The System Restore feature of the Windows operating system can be very handy if configured correctly. It in theory allows the user to restore system settings and files to a previous state. It is not a complete backup solution on the other hand as it is for instance limited by the storage space assigned to it. Plus, there is no straightforward way of restoring individual files easily.
Windows Explorer has a feature to restore individual files, but the process of doing only works if the file that you want to restore still exists on the machine. See Restore Previous Versions Of Windows Files for pointers.
The free program System Restore Explorer for Windows offers a better solution. The program displays all existing system restore points in its interface. This includes the date and time of creation, the description and the total disk space used by all system restore points.
A right-click on a specific system restore point opens a context menu with options to delete the data or to mount and unmount it. Mounting basically creates a shortcut to that system restore point that you can click on to open all of its folders and files in Windows Explorer. This way you can select individual files or folders for restoration. You'd then use the unmount context menu option later on to remove the shortcut from the system again.
The core benefit of System Restore Explorer is that it makes it a lot easier to restore individual files from system restore points. The option to delete previous restore points is a nice addition to that.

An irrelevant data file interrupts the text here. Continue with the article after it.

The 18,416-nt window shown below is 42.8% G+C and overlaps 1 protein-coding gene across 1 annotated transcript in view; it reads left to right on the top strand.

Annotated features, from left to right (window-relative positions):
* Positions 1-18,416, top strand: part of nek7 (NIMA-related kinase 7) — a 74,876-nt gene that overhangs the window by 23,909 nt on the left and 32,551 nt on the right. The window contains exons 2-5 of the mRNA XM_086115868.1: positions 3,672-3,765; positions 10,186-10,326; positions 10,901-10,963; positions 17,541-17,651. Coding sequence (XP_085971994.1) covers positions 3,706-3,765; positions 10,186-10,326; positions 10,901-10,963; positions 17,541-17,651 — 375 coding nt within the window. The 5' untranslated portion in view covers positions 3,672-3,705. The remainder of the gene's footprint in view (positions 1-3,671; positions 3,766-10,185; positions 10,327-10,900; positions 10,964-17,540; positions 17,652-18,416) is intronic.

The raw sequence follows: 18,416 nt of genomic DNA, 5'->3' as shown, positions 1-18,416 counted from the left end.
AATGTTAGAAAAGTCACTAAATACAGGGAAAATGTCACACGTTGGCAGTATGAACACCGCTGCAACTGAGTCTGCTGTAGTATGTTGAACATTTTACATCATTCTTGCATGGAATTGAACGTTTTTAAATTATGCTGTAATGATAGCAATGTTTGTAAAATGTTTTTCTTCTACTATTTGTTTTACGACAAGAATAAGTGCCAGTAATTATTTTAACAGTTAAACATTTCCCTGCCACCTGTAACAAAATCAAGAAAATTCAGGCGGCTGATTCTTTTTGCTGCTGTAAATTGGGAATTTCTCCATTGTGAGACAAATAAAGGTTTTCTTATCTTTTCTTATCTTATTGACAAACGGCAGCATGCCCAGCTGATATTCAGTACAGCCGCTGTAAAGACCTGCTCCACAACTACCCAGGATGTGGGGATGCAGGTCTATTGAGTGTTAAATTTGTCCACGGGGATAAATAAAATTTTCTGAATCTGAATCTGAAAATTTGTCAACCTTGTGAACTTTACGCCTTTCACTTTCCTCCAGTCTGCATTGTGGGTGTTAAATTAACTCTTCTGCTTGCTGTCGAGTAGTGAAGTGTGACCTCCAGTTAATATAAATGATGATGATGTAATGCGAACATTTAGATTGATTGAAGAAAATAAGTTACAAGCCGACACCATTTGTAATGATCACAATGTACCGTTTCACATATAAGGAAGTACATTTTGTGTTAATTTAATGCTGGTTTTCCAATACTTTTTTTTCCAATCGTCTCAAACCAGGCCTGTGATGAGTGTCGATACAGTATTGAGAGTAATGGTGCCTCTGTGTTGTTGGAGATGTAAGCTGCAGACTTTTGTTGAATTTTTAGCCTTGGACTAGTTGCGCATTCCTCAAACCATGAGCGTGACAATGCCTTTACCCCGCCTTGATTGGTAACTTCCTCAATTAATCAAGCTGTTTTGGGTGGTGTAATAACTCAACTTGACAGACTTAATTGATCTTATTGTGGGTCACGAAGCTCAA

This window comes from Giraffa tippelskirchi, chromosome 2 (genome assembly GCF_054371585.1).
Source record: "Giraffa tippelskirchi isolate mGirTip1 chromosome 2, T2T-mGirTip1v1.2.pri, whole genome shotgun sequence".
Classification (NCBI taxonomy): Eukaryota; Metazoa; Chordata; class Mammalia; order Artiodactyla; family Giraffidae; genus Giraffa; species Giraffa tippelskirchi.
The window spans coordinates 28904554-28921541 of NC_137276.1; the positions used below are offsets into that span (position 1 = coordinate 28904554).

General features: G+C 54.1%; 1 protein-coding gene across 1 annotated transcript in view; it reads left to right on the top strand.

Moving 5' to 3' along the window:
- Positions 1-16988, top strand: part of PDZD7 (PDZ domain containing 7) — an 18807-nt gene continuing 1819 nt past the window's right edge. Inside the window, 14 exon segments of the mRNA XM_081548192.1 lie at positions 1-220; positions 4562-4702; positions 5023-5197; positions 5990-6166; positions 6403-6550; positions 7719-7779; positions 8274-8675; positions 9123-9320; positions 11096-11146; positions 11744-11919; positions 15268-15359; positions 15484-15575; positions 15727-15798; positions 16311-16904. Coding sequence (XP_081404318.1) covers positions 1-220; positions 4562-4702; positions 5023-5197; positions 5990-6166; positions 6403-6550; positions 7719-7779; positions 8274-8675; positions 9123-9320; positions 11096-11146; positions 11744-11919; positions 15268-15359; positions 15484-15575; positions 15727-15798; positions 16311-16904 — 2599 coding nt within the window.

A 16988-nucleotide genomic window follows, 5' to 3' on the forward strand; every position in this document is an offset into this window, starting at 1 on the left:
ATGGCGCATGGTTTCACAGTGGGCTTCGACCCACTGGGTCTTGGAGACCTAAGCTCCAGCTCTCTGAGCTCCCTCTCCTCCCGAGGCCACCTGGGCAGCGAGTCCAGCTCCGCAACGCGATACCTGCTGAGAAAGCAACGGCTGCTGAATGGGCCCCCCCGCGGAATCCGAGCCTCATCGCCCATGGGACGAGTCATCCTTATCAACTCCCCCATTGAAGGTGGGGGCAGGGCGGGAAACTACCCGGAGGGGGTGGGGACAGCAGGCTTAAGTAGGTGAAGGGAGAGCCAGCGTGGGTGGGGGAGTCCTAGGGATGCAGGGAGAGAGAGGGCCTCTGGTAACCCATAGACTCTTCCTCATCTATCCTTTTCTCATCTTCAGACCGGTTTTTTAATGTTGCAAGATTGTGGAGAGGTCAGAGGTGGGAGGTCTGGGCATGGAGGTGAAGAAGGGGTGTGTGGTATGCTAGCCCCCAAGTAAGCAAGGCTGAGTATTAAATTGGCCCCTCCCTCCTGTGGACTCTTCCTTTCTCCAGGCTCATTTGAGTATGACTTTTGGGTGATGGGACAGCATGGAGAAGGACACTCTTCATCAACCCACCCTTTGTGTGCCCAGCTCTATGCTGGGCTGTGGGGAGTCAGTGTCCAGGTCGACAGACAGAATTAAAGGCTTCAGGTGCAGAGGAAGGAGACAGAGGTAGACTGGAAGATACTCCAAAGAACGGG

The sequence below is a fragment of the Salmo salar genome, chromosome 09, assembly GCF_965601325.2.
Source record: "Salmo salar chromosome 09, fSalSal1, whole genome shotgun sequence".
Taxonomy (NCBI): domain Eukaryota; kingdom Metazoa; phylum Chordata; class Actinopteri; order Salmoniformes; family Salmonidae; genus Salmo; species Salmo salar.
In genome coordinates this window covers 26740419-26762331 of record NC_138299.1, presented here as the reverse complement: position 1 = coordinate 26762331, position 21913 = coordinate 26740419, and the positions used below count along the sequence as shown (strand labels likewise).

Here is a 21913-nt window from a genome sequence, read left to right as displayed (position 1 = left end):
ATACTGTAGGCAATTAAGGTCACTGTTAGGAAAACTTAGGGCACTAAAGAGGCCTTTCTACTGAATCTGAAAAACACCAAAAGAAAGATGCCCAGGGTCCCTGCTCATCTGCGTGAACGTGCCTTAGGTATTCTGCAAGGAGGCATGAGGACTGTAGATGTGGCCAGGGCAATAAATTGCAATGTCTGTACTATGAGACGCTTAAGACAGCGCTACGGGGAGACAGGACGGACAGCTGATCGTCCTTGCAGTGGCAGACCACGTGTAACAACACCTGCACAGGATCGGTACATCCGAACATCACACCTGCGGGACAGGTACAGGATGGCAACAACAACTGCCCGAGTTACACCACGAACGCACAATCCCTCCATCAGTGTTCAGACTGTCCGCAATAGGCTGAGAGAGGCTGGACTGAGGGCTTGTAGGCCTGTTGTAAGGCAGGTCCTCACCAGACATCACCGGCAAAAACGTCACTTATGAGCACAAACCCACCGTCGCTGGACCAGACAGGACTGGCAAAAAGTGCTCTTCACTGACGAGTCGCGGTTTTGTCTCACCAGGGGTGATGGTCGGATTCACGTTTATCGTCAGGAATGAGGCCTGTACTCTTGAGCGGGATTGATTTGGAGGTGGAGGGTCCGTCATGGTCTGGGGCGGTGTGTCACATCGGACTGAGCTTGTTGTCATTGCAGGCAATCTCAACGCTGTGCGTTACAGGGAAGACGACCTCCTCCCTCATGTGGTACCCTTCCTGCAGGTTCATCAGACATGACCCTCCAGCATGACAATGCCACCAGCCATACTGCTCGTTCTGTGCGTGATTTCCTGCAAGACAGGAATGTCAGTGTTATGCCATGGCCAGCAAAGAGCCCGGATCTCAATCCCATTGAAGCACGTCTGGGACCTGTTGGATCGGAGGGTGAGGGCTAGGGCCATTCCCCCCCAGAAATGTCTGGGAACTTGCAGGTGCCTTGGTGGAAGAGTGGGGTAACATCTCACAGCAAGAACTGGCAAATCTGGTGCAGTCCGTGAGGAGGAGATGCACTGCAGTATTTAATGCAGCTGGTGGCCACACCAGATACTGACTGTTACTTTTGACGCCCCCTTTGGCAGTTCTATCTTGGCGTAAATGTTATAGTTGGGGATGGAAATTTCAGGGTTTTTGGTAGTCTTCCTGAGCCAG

Windows users can download System Restore Explorer from the developer website over at Nic Bedford. The program is offered as a beta version, and it is not clear if the developer has abandoned the project. A viable alternative is the previously reviewed Shadow Explorer. System Restore Explorer is compatible with 32-bit and 64-bit editions of Windows Vista and Windows 7. (via)
Advertising revenue is falling fast across the Internet, and independently-run sites like Ghacks are hit hardest by it. The advertising model in its current form is coming to an end, and we have to find other ways to continue operating this site.
We are committed to keeping our content free and independent, which means no paywalls, no sponsored posts, no annoying ad formats or subscription fees.
If you like our content, and would like to help, please consider making a contribution:
Ghacks is a technology news blog that was founded in 2005 by Martin Brinkmann. It has since then become one of the most popular tech news sites on the Internet with five authors and regular contributions from freelance writers.